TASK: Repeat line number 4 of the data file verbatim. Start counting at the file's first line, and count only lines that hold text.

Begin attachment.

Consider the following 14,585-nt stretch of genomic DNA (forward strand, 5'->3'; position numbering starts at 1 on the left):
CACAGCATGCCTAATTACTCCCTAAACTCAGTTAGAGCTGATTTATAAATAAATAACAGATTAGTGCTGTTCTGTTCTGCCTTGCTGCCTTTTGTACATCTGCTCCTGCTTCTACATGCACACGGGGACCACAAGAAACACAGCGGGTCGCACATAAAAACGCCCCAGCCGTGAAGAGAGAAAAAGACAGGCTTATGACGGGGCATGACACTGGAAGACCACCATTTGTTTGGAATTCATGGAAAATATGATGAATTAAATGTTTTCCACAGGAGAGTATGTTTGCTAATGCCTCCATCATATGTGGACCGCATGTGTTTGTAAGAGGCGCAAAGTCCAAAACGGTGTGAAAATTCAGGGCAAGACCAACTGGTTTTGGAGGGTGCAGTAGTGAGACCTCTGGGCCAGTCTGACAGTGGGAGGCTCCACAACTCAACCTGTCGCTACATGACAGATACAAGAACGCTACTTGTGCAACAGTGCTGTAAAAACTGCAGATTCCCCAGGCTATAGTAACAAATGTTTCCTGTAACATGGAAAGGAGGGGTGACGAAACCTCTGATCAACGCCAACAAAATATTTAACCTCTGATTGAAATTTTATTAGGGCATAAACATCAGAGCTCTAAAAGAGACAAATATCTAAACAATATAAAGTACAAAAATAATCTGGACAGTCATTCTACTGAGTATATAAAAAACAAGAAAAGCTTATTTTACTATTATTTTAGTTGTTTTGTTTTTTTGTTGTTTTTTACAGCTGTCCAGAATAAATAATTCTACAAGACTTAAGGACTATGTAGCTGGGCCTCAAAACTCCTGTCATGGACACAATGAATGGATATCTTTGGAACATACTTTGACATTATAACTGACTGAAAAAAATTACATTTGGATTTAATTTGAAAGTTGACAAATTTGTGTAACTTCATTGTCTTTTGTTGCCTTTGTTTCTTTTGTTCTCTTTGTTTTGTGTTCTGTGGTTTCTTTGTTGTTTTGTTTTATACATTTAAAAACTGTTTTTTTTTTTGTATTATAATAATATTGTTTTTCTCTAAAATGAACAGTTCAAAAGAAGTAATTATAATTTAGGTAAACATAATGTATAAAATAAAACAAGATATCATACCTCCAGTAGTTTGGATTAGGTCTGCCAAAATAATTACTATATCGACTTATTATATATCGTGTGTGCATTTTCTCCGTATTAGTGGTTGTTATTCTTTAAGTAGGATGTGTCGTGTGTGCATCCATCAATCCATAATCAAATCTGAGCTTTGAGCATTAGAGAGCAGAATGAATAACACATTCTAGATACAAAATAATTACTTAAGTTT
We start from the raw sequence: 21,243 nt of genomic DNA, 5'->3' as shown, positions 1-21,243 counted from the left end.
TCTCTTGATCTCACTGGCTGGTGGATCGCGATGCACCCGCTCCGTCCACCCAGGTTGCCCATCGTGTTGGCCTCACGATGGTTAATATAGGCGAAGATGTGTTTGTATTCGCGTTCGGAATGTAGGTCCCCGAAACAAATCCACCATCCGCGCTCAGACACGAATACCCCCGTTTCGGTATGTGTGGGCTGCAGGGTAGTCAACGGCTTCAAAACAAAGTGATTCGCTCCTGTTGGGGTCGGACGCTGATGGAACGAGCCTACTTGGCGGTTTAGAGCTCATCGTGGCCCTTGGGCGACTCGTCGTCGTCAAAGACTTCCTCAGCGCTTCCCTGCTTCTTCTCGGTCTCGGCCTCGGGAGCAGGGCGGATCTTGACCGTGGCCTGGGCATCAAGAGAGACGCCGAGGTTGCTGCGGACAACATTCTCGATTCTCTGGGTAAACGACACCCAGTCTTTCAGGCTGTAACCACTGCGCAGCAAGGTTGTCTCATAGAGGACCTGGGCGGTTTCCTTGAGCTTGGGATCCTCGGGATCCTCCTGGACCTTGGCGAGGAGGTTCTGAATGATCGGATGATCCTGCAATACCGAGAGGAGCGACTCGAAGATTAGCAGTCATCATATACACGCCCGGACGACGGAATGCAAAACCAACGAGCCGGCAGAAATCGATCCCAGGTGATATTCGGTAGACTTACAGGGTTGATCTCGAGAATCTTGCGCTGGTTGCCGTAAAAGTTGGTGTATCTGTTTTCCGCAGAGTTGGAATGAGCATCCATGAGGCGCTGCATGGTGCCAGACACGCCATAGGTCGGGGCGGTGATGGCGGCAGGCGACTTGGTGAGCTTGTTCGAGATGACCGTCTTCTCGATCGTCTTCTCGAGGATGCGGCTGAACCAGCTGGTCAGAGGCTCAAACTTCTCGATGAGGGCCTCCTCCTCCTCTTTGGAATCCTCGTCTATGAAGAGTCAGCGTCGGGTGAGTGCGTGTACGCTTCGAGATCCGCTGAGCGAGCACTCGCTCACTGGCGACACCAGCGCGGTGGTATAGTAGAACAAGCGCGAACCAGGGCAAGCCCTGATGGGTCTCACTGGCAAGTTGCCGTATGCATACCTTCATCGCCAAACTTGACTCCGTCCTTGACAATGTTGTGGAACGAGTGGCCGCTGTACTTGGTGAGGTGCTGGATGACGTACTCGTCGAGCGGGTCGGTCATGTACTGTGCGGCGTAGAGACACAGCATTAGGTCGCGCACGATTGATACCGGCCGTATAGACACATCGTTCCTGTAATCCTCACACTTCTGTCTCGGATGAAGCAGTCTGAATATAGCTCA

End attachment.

TCTCTTGATCTCACTGGCTGGTGGATCGCGATGCACCCGCTCCGTCCACCCAGGTTGCCCATCGTGTTGGCCTCACGATGGTTAATATAGGCGAAGATGTGTTTGTATTCGCGTTCGGAATGTAGGTCCCCGAAACAAATCCACCATCCGCGCTCAGACACGAATACCCCCGTTTCGGTATGTGTGGGCTGCAGGGTAGTCAACGGCTTCAAAACAAAGTGATTCGCTCCTGTTGGGGTCGGACGCTGATGGAACGAGCCTACTTGGCGGTTTAGAGCTCATCGTGGCCCTTGGGCGACTCGTCGTCGTCAAAGACTTCCTCAGCGCTTCCCTGCTTCTTCTCGGTCTCGGCCTCGGGAGCAGGGCGGATCTTGACCGTGGCCTGGGCATCAAGAGAGACGCCGAGGTTGCTGCGGACAACATTCTCGATTCTCTGGGTAAACGACACCCAGTCTTTCAGGCTGTAACCACTGCGCAGCAAGGTTGTCTCATAGAGGACCTGGGCGGTTTCCTTGAGCTTGGGATCCTCGGGATCCTCCTGGACCTTGGCGAGGAGGTTCTGAATGATCGGATGATCCTGCAATACCGAGAGGAGCGACTCGAAGATTAGCAGTCATCATATACACGCCCGGACGACGGAATGCAAAACCAACGAGCCGGCAGAAATCGATCCCAGGTGATATTCGGTAGACTTACAGGGTTGATCTCGAGAATCTTGCGCTGGTTGCCGTAAAAGTTGGTGTATCTGTTTTCCGCAGAGTTGGAATGAGCATCCATGAGGCGCTGCATGGTGCCAGACACGCCATAGGTCGGGGCGGTGATGGCGGCAGGCGACTTGGTGAGCTTGTTCGAGATGACCGTCTTCTCGATCGTCTTCTCGAGGATGCGGCTGAACCAGCTGGTCAGAGGCTCAAACTTCTCGATGAGGGCCTCCTCCTCCTCTTTGGAATCCTCGTCTATGAAGAGTCAGCGTCGGGTGAGTGCGTGTACGCTTCGAGATCCGCTGAGCGAGCACTCGCTCACTGGCGACACCAGCGCGGTGGTATAGTAGAACAAGCGCGAACCAGGGCAAGCCCTGATGGGTCTCACTGGCAAGTTGCCGTATGCATACCTTCATCGCCAAACTTGACTCCGTCCTTGACAATGTTGTGGAACGAGTGGCCGCTGTACTTGGTGAGGTGCTGGATGACGTACTCGTCGAGCGGGTCGGTCATGTACTGTGCGGCGTAGAGACACAGCATTAGGTCGCGCACGATTGATACCGGCCGTATAGACACATCGTTCCTGTAATCCTCACACTTCTGTCTCGGATGAAGCAGTCTGAATATAGCTCA